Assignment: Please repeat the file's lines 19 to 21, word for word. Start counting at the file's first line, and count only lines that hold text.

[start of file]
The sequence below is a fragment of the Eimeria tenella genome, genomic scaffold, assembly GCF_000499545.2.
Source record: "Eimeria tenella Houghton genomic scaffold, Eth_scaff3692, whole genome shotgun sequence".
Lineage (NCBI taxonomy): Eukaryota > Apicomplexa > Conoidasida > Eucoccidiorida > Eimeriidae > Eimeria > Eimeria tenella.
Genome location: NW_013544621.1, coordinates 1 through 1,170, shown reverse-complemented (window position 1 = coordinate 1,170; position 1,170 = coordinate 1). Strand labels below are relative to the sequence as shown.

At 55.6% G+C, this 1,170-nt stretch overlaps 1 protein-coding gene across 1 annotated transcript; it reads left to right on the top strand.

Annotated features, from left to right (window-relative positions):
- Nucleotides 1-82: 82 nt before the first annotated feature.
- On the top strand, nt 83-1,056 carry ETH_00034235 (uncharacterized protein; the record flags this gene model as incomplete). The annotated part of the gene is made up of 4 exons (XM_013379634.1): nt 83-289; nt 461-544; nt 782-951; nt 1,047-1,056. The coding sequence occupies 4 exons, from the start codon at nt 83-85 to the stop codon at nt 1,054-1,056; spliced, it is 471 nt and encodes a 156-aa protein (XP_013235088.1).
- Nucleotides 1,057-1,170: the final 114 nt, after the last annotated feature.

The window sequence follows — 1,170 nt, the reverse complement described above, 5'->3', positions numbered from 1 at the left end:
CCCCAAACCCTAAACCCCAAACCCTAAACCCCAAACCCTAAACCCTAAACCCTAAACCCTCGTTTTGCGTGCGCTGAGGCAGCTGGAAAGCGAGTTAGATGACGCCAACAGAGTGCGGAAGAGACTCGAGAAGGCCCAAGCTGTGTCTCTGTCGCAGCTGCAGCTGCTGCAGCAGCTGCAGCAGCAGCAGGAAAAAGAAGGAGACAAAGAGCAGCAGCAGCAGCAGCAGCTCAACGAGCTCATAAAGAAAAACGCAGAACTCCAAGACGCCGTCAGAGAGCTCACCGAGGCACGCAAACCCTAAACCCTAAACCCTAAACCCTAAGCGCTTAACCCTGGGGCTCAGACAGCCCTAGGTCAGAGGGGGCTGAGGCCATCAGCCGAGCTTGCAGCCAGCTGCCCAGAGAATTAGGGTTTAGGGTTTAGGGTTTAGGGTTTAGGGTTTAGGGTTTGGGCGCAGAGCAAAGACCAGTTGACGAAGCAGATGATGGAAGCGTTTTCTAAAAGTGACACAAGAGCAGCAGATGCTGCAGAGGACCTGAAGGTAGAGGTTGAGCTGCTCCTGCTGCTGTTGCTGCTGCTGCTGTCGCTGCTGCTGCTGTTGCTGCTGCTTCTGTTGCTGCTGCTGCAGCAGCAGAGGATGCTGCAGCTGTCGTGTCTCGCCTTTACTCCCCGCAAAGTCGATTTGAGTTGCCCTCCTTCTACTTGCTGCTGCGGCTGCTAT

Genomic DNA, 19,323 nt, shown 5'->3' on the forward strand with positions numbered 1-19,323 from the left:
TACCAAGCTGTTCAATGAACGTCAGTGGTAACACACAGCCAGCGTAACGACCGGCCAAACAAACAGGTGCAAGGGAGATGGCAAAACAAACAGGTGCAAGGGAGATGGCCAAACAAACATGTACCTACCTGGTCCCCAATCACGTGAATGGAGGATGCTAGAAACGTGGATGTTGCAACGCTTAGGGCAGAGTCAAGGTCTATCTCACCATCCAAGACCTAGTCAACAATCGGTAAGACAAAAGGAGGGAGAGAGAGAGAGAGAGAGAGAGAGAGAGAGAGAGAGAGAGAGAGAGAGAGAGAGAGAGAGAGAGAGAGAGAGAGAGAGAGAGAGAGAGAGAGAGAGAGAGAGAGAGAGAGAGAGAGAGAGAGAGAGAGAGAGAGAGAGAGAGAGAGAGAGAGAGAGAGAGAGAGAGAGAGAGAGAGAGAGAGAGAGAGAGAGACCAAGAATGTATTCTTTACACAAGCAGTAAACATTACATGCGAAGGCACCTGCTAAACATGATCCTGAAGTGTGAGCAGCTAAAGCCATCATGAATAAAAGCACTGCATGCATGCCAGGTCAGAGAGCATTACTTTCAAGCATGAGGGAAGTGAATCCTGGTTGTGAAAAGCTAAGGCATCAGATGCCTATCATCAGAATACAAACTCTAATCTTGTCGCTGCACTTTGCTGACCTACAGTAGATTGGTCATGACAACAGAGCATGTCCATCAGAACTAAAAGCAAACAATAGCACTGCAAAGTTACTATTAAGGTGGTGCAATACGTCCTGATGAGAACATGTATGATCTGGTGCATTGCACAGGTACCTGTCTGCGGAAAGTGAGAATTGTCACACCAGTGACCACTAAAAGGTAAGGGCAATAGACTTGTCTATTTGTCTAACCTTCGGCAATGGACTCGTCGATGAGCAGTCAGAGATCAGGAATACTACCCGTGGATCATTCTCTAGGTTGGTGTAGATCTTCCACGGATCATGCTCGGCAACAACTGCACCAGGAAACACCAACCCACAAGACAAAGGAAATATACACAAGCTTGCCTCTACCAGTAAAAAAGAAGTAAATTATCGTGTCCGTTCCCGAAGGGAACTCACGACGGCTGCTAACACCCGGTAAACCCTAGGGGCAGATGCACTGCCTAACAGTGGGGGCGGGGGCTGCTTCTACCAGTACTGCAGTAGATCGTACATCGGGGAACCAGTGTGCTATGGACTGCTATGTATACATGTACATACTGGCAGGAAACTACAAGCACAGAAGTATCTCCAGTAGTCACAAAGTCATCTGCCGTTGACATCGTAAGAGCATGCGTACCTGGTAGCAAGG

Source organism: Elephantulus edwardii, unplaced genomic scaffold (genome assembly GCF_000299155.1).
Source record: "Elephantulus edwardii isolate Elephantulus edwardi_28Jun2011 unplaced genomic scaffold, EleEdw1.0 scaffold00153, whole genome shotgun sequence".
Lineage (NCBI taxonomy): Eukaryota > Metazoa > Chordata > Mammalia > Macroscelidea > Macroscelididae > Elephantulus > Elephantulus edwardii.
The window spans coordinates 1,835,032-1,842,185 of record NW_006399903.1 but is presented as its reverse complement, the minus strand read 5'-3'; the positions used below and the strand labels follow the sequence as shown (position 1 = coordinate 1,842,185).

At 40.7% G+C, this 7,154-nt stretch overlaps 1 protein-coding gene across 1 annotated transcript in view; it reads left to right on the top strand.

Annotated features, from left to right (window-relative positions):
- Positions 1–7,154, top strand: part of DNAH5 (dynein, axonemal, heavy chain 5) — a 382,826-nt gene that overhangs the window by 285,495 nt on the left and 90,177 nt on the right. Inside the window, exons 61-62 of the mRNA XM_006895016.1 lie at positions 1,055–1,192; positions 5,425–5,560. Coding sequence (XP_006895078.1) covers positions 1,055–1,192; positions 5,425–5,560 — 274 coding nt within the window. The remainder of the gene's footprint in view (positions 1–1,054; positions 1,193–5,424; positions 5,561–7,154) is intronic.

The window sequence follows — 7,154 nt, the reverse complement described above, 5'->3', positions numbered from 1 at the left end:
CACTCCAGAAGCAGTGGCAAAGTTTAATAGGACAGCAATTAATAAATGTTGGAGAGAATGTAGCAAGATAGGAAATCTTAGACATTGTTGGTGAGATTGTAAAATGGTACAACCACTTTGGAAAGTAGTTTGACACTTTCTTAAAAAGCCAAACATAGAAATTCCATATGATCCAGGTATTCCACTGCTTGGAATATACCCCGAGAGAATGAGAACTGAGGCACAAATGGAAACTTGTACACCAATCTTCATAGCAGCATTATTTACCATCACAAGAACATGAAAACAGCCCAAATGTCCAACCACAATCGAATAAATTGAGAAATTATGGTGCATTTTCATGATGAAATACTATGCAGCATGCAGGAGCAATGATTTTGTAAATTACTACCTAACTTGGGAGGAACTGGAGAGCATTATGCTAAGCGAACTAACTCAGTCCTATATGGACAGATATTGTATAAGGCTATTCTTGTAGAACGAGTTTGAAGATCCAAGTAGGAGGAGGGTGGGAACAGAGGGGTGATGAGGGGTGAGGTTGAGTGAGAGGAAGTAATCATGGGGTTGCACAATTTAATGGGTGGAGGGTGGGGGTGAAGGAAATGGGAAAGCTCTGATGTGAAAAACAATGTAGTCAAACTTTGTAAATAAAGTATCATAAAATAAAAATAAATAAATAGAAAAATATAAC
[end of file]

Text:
Annotated features, from left to right (window-relative positions):
- Positions 1–7,154, top strand: part of DNAH5 (dynein, axonemal, heavy chain 5) — a 382,826-nt gene that overhangs the window by 285,495 nt on the left and 90,177 nt on the right. Inside the window, exons 61-62 of the mRNA XM_006895016.1 lie at positions 1,055–1,192; positions 5,425–5,560. Coding sequence (XP_006895078.1) covers positions 1,055–1,192; positions 5,425–5,560 — 274 coding nt within the window. The remainder of the gene's footprint in view (positions 1–1,054; positions 1,193–5,424; positions 5,561–7,154) is intronic.

The window sequence follows — 7,154 nt, the reverse complement described above, 5'->3', positions numbered from 1 at the left end: